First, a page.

Two years ago, as I was just beginning to think more critically about my faith and sexuality, I attended a wedding. It has been interesting to revisit the memorialized emotions that accompanied the ceremony, to examine the well-worn paths down which my uncertain thoughts routinely fled when confronted by longing and sorrow.
Weddings used to primarily remind me of all I couldn’t have, my easily startled psyche darting away from the encroaching shadows of jealousy and isolation. I would think, over and over, “I want this. I still want this.” There was always a bitter ache, a subcutaneous anxiety. Pain threatened my convictions and wove itself into every sensation. Unsurprisingly, I imagined that watching my best friend get married would be a similar experience, just exponentially moreso.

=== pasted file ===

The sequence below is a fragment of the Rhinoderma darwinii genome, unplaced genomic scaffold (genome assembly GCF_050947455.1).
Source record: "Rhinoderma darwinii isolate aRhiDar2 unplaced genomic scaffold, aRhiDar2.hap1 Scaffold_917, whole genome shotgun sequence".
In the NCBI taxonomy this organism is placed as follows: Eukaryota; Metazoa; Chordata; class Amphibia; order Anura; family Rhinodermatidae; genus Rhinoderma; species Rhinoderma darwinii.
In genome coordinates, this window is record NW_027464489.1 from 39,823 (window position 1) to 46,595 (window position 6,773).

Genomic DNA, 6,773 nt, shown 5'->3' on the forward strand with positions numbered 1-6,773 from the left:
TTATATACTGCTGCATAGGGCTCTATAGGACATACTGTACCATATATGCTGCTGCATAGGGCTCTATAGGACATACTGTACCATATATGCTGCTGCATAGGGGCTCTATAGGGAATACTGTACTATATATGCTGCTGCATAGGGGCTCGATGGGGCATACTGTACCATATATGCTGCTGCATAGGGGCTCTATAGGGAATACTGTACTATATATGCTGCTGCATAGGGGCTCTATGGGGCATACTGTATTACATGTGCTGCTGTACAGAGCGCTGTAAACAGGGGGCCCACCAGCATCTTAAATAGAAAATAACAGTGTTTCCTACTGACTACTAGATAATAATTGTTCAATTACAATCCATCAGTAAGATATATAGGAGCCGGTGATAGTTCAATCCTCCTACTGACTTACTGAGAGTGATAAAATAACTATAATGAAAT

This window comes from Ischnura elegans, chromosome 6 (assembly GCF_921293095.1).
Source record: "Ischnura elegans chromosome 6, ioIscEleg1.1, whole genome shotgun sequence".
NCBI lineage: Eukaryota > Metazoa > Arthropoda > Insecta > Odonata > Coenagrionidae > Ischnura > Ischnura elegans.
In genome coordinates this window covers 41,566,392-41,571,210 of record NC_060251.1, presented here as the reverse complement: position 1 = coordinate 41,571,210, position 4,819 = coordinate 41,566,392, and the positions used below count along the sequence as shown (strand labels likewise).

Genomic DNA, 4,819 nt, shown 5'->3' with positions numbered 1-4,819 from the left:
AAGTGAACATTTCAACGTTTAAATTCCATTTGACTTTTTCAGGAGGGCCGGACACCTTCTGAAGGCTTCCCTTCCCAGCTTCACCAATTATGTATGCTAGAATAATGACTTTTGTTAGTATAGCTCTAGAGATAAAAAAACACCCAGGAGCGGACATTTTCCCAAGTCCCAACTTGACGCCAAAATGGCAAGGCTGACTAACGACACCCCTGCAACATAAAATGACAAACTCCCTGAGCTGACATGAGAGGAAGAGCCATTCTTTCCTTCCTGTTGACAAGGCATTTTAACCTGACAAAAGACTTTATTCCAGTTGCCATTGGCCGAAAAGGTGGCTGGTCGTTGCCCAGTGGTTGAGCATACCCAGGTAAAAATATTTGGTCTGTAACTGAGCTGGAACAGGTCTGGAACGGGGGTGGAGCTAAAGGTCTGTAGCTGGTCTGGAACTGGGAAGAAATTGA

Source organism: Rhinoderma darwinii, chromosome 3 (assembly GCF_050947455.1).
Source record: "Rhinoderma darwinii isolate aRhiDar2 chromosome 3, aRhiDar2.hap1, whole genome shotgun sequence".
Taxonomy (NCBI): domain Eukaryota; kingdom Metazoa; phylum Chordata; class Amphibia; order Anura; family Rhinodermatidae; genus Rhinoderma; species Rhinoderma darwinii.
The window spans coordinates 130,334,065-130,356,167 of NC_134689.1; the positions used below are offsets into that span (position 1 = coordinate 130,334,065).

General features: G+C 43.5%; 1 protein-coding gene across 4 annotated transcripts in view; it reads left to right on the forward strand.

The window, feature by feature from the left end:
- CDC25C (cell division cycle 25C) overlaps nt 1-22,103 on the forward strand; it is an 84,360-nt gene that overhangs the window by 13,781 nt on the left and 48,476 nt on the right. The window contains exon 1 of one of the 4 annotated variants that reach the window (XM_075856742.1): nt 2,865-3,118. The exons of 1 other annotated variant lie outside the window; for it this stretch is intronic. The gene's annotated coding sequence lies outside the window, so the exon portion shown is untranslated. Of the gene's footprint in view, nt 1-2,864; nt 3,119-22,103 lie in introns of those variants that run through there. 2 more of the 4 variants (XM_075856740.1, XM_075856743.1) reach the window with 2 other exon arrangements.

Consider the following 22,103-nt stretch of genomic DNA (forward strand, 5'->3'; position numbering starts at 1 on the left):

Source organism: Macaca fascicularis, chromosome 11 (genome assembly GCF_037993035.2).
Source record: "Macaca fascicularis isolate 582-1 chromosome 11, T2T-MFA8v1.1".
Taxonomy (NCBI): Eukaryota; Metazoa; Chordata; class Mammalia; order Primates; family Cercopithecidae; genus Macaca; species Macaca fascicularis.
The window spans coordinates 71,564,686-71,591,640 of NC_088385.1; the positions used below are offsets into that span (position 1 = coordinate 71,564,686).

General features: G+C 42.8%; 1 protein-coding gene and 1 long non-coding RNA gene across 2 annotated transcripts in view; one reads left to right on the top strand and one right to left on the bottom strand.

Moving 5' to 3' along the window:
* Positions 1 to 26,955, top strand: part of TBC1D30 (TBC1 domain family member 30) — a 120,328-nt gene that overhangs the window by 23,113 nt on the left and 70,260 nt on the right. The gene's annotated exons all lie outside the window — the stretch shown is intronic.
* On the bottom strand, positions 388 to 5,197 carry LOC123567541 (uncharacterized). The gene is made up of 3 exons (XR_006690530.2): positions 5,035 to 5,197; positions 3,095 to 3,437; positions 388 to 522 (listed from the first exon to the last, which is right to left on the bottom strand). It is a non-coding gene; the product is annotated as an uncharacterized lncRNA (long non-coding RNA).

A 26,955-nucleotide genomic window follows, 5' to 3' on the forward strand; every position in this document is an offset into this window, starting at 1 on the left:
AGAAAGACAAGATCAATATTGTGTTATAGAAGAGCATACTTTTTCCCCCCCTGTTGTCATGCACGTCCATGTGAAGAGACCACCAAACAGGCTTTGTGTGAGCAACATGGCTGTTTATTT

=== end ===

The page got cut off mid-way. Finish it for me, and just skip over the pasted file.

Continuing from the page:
I was wrong.
One of the questions that I’ve encountered several times is how I could, as a queer Catholic, consider something which is disordered to be a gift. Basically the argument runs as follows: perhaps gifts may come as a result of a disorder, but the disorder itself is never a gift. For example, a cancer patient may receive courage and growth in holiness through her cancer, but the cancer itself is a tragedy not a treasure!
I’m naturally inclined to disagree, but it would seem insensitive to tell a cancer patient that their illness is a gift from God — and to be fair I would never suggest that someone suffering is obliged to imagine their suffering in that way. Grief is normal, including anger and rejection of pain and the desire for it to just go away. But of my own sorrows, I can speak.